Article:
Wrongful Death Lawyers Explain Unusual Macon Decision


There is a very unusual Georgia wrongful death decision out of the State Court in Bibb County that was recently upheld by the Court of Appeals. It has the potential to drastically affect wrongful death cases involving Georgia uninsured motorist insurance coverage. Smarr v. Richardson et al. involved the death of a young man in a car crash caused by a driver with $100,000.00 in liability insurance through Allstate. As we have discussed previously, a Georgia wrongful death case has two components, the statutory claim for the value of the life and the claim by the Estate of the deceased for pain and suffering, medical expenses, fear of imminent death and funeral expenses. In Smarr, Counsel for the family of the young man chose to allocate $99,900.00 of the Allstate money to the statutory claim and $100.00 to the Estate claim.

Under the pre-2009 Uninsured Motorist law, with the at fault driver having $100,000.00 and the family of the deceased having $100,000.00, the family’s policy would typically be inaccessible because they are even. So, counsel for the family got very creative and demanded that the $100,000.00 underinsured motorist policy issued by Safeco pay out $99,900.00 to the Estate because it became underinsured when the statutory claim sucked up the remaining liability insurance.

Keep in mind this will only apply to cases arising before the renewal of an Uninsured Motorist policy issued in Georgia after January 1, 2009 (when the statute was amended) and for anyone stupid enough to buy non-stacking uninsured motorist coverage after 1/1/09. Now let’s get into the explanation.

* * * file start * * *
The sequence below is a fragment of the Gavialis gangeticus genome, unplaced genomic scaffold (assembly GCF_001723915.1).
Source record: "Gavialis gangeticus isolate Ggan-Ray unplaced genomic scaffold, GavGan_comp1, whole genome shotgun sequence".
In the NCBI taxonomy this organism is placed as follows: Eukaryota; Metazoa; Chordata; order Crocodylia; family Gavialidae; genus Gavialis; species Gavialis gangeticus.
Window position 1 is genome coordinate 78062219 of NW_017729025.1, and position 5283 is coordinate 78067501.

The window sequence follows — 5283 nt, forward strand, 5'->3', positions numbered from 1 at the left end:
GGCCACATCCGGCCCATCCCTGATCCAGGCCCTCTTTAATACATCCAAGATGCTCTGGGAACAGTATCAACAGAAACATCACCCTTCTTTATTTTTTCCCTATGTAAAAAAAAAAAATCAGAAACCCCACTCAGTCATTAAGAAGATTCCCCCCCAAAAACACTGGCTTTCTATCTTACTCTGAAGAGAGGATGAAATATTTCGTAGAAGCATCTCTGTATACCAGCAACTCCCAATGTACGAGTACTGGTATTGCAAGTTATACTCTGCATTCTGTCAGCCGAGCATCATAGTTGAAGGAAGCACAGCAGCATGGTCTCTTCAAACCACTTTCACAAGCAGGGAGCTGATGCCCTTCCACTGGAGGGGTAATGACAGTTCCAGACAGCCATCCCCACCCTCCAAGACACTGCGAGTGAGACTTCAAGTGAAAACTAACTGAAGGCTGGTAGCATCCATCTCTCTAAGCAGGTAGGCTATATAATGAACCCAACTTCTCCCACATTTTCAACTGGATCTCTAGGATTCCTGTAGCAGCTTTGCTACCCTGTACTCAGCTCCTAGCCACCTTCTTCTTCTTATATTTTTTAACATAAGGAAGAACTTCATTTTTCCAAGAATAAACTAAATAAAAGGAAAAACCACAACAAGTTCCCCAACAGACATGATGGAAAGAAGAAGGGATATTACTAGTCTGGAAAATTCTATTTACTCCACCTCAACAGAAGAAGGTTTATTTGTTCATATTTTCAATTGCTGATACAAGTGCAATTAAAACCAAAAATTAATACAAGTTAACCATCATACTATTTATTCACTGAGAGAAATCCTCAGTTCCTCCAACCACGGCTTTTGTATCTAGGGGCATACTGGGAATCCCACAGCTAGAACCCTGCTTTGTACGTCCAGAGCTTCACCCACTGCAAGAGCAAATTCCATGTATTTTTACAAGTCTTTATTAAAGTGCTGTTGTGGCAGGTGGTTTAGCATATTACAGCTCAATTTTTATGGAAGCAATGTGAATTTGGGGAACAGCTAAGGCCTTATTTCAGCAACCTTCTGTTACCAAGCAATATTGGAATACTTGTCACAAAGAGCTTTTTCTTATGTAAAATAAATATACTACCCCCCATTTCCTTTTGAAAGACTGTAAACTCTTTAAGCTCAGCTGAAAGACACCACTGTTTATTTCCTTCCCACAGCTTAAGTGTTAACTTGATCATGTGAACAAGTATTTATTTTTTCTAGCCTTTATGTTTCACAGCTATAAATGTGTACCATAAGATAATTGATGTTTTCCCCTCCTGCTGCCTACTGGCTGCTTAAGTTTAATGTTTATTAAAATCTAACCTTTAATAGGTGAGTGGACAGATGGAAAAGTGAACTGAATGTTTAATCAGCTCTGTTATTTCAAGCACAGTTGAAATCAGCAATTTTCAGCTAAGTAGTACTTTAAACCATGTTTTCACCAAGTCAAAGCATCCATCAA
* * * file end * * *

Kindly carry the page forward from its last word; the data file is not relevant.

This gets very confusing, so bear with me. The Allstate liability insurance policy had $100/$300 in coverage. That means that only $100,000.00 in coverage is available for any one person injured or killed in a crash. Ergo, there was only $100,000 in the Allstate insurance policy available to pay for this man’s death. However, the Uninsured/Underinsured insurance policy with Safeco is controlled by different language. Under O.C.G.A. Sec. 33-7-11 (b)(1)(D)(ii), underinsured motorist coverage is accessible where the liability policy has been exhausted by a plaintiff or others. “Or others” has been defined by other appellate cases to mean pretty much any other legitimate claim on the policy including hospital bills.

The Macon Court held that because the Estate was an insured under the underinsured motorist policy and it had only received $100.00, then it could access the remaining $99,900.00 in underinsured coverage because the rest of the Allstate policy had been exhausted by “others.”

The decision of the Bibb County State Court was appealed to the Georgia Court of Appeals and apparently the 4th division affirmed the trial court in an unreported opinion. While I wait on paperwork from the court, it would appear the Court of Appeals decision was a Rule 36 decision which has no precedential value. The rumor is that the decision may be reconsidered by the Court en banc. If it this happens, lawyers will have to scramble to review their old cases. Remember that in a wrongful death case where the Estate was never probated, there is a 5 year tolling of the statute of limitations added to the 2 year statute of limitations. If the decision is affirmed again, then any wrongful death case with access to Underinsured motorist coverage could be resurrected if there is a viable Estate claim.

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